Furthermore, if the Call Pacing Delay starts with all agents logged on and awaiting calls, then the updating routine should not be called the first time each agent takes a call, since the corresponding initial idle time is artificial and not representative of the calling environment.
In one embodiment of the present invention, an exponentially weighted estimate of mean hold time is used to control the Call Pacing Delay so that the mean hold time remains close to a target value. There are two types of mean hold time that can be defined, depending on whether or not the "zero" hold times are included. Throughout this section, the mean hold time refers to the overall mean including the "zero" hold times. The overall mean is related to the proportion of calls placed on hold and the non-zero mean hold time by μ=p * μ+, where μ denotes the overall mean hold time; p denotes the proportion of calls placed on hold; and, μ+ denotes the non-zero mean hold time.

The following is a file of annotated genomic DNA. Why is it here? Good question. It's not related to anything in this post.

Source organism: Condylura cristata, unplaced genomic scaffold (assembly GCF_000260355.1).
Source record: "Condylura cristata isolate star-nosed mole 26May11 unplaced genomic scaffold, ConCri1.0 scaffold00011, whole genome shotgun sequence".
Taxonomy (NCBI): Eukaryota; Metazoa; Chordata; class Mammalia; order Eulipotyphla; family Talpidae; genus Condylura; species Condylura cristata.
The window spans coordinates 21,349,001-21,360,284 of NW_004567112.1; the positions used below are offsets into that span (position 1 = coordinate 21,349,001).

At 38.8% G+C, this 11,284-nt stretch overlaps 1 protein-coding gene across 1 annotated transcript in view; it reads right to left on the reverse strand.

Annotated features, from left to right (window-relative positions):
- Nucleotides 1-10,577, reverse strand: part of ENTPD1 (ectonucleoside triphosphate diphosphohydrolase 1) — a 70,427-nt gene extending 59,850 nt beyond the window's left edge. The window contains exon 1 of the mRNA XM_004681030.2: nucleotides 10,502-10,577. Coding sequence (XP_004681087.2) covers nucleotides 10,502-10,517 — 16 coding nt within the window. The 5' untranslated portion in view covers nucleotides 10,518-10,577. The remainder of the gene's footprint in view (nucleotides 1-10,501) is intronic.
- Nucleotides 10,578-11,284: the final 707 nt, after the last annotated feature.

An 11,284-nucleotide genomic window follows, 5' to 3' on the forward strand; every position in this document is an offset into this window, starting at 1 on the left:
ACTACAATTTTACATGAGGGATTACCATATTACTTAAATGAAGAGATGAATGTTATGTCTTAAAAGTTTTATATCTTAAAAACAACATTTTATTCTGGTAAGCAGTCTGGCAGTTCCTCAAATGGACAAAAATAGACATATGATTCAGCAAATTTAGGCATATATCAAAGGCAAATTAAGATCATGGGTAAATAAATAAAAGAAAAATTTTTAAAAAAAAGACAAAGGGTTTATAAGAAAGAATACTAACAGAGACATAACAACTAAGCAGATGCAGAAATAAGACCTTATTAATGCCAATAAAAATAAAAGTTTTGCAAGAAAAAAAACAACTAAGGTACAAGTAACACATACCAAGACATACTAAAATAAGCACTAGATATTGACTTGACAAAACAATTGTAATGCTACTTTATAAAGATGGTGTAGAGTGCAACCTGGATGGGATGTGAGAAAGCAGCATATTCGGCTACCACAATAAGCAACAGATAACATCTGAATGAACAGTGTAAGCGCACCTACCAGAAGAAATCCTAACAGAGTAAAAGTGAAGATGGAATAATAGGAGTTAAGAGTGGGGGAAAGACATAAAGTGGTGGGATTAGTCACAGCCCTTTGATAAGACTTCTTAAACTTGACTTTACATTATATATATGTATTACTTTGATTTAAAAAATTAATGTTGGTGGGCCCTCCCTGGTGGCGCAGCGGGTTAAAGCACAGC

The problem with controlling the non-zero mean hold time is that if one call is placed on hold for a long time, the calling rate could be slowed so that no other calls are placed on hold. It would appear that the target rate would not be met in such a situation, even though only one call is placed on hold. The overall mean hold time is a more natural parameter to control, but the difference between these two means must be made clear. System users tend to think of only non-zero holds in the sequence, but this is not an appropriate measure for control use.